Showing posts with label handmade. Show all posts
Showing posts with label handmade. Show all posts

Friday, 4 July 2014

Self Sorting (sorta) Bin

I stumbled across this neat little hardware organiser on Craftster and just had to share. It fascinated me for it's simplicity of construction and the fact that it can be adapted and utilised for other bits 'n' bobs that need organising and separating in the craft world.

This was created by a guy who goes by the name of  Wulf  working as a theatrical prop builder and from Toronto. Although this design is fairly basic to look at you could go to any lengths with the woodwork to make it look fancy.

Friday, 14 March 2014

Making Wooden Kitchen Spoons and Similar Utensils

Wooden Spoons 'Hidden' in Trees

I Came across this interesting excerpt from:  Garden Farm Skills. Gene Longsdon (1985) 
A foraging skill I have yet to perfect myself but thought it was well worth sharing. If readers would like to add their own opinions  and experiences on this article, it would be much appreciated.

"There are only two little secrets to making spoons, ladles, and forks out of wood. The first is that you don’t carve the spoon from a block of wood; rather, you find a branch with a spoon in it.
Nothing mysterious about that advice. A proper spoon or ladle must have a curve in the handle to be designed for easy use — those straight-handled wooden spoons you can buy cheap are almost unusable except to stir with. You might be able to steam bend a straight piece of wood to the proper curve, but that would be hard work. What you dare not do is cut the curve into a piece of wood across the grain. Such a spoon easily breaks. Therefore, when he is cutting firewood or when he is in the woods, a spoon maker keeps a sharp eye out for branches that have a natural curve in them to make the curved handle. It becomes, in fact, great sport to find the spoons in the wood.
Then there’s the second secret. Having once found a proper branch or crotch, never carve your spoon from the very center of it. Again, that would make a very weak spoon. Instead, cut the branch in two along the centre line and carve a spoon in each half where the grain is thick enough, width-wise, to make a strong handle.
Rough out the spoon with a handsaw or, if available, a band saw or table saw. In fact, I do most of the rougher carving on the band saw, cutting away little by little, with my eye on the grain of the wood, which determines the curve of the handle, until the spoon begins to appear. I even roughly shape the bowl on the band saw.
Carve out the rest with a sharp knife and perhaps hollow out the spoon bowl with a chisel or gouge. Because I have a drill press at my disposal, I do most of the finish carving with a rasp bit, especially nice for hollowing out the bowl and rounding the bottom. I level, balance, and thin the spoon down to proper proportion, trusting my eye rather than measuring. I rasp and look, rasp and look, making sure that the drill press is so set that it cannot rasp down through the spoon bowl and out the bottom. I finish up with pocketknife and sandpaper.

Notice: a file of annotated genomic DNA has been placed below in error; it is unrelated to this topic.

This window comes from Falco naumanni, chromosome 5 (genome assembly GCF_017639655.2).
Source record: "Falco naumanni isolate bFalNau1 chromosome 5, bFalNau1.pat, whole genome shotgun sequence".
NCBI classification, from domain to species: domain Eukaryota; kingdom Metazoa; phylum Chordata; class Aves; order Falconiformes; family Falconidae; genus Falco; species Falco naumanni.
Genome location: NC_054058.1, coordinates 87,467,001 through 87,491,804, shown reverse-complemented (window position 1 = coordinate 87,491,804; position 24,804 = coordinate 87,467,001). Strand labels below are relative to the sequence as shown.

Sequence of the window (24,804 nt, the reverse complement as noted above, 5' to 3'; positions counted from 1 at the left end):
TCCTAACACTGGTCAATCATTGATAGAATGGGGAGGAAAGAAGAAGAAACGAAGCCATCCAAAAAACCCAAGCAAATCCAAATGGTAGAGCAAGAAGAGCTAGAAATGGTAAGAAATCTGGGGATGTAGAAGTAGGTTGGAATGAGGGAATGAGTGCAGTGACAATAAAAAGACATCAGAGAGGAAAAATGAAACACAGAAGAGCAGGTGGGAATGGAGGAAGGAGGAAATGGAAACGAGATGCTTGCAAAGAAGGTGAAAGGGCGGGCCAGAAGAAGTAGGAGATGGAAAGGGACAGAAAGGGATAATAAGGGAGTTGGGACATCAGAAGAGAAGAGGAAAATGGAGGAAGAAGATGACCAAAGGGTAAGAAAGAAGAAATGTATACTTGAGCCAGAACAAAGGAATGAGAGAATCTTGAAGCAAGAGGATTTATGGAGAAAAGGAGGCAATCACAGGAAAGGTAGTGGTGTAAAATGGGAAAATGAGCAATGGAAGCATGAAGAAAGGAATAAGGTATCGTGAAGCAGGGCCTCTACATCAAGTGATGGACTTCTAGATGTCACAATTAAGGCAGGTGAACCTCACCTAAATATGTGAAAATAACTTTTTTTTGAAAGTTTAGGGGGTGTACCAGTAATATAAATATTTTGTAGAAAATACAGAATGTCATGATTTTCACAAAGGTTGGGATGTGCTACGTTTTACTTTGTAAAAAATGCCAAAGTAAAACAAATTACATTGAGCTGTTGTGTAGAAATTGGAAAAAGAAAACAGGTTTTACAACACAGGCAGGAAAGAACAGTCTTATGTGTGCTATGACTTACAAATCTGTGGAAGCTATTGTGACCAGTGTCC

Walnut is the best of the good hardwoods for carving because it carves easily despite its hardness. White oak is harder to carve but I like it — especially if it is a branch that is beginning to deteriorate just a little. Unusual markings, and often unusual colors, will show up in the finished piece. But almost any wood will do. A spoon is an easy evening’s work. The ones pictured here took only an hour each to make — once I found a proper piece of wood.


Wednesday, 29 January 2014

Chinese Leaf Carvings

Meticulously Handcrafted Chinese Leaf Carvings

What you see below are custom crafted, hand-cut illustrations on dried and treated Chinar leaves. The process involves removing the thin layers of leaf while keeping the vein structure intact.

As the name suggests, leaf carving consists of literally carving an image on to a tree leaf, specifically the leaf of the Chinar tree, a tree native to India, Pakistan and China that bears a close resemblance to the leaf on the maple tree.
"This is a relatively new art form according to Dean Prator, a man in Los Angeles who sells customized carved leaves online. And that's amazing, considering art has been around since the dawn of humanity and trees have been around even longer. "As far as I can tell, it goes back to 1994, when an artist name Huang Tai Shang created this and got in the Guinness Book of World Records.